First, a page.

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Tuesday, August 9, 2022

Older Queenslanders urged to come forward for third vaccine dose

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Queenslanders have built up a substantial wall of immunity to COVID-19 ahead of a potential second wave in winter, but there are concerns older people aren’t coming forward for their booster shots.

The state recorded 12 virus deaths and 5178 new cases after 11,870 rapid antigen and PCR tests in the 24 hours to 6.30am on Tuesday.

Chief Health Officer John Gerrard says there are 663 virus patients in Queensland public hospitals and 42 in private hospitals, with another 22 people in intensive care.

With the current wave of infections having peaked last week, Dr Gerrard is now preparing for a potential second wave during the coming winter months.

“The reality is we don’t know, so this is the big mystery, and we’re all waiting to see what will happen,” he told reporters on Tuesday.

I don’t know the reason why people haven’t come out now in the older age group (for boosters), but I’m still optimistic that they will continue to do so. I strongly encourage family members to talk to their parents and grandparents and encourage them (to get their booster).

Queensland health minister, Yvette D’Ath

“Clearly, there has been a substantial wall of immunity that has developed in the community through a combination of vaccinations boosters and natural infections, and particularly natural infection in that super spreading group of people in their 20s, and I’m sure that will create a significant protection going into winter.”

“So whether there will be a substantial secondary wave in winter or not is unclear.”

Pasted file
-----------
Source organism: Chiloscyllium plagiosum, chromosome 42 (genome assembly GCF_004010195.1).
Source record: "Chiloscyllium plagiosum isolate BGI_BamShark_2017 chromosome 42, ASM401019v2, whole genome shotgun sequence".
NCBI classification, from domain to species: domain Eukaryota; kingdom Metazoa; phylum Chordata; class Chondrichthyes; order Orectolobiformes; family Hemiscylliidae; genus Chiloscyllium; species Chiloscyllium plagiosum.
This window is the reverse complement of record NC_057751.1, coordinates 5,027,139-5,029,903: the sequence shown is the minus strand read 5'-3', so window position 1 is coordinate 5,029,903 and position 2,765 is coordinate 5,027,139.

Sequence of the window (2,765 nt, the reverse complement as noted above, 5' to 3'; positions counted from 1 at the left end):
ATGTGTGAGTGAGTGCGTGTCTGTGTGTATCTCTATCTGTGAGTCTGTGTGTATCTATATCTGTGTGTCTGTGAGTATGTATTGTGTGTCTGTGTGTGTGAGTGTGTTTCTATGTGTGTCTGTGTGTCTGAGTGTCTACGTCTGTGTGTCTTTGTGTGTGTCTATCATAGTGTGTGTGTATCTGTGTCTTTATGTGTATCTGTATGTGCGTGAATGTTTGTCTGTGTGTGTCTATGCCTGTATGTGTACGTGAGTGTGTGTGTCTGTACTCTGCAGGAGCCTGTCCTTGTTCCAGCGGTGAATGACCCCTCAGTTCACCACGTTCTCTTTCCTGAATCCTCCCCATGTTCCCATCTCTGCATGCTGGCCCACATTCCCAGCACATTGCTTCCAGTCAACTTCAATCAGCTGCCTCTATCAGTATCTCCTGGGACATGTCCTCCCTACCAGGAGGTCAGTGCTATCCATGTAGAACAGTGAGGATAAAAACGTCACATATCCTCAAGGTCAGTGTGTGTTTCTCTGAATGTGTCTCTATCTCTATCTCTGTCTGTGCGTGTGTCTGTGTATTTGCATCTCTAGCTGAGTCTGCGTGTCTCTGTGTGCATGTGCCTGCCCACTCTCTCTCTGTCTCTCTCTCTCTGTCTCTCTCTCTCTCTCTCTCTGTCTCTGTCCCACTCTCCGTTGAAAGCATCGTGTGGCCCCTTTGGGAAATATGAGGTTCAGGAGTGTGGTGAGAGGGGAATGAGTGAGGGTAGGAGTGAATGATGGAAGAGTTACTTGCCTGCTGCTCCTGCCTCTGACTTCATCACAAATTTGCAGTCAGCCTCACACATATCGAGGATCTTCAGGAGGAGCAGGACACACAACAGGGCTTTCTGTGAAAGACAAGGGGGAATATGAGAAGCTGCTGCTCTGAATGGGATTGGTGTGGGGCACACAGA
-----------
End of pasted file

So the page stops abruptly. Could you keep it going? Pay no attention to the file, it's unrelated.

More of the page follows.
Of those who died of COVID-19 in the latest reporting period, one was in their 30s, two were in their 60s, two were in their 70s, three were in their 80s and four were in their 90s.

Nine of the 12 were in aged care, three were unvaccinated and none of the dead had had a booster vaccine.

Health minister Yvette D’Ath, pictured above, said fewer than 16 of the 160 people who have recently died in aged care had gotten their third jab, while the booster coverage for eligible people over 70 years was below the state’s overall coverage rate of 58.51 per cent.

The minister can’t see a reason for that, but she hopes older people and their loved ones will see the risks of delaying a booster and take action.

“We’ve said from day one that this is a virus that does particularly attack the elderly, and it significantly increases the risk factors … I don’t know the reason why people haven’t come out now in the older age group (for boosters), but I’m still optimistic that they will continue to do so,” D’Ath said.

“I strongly encourage family members to talk to their parents and grandparents and encourage them (to get their booster).”

AAP

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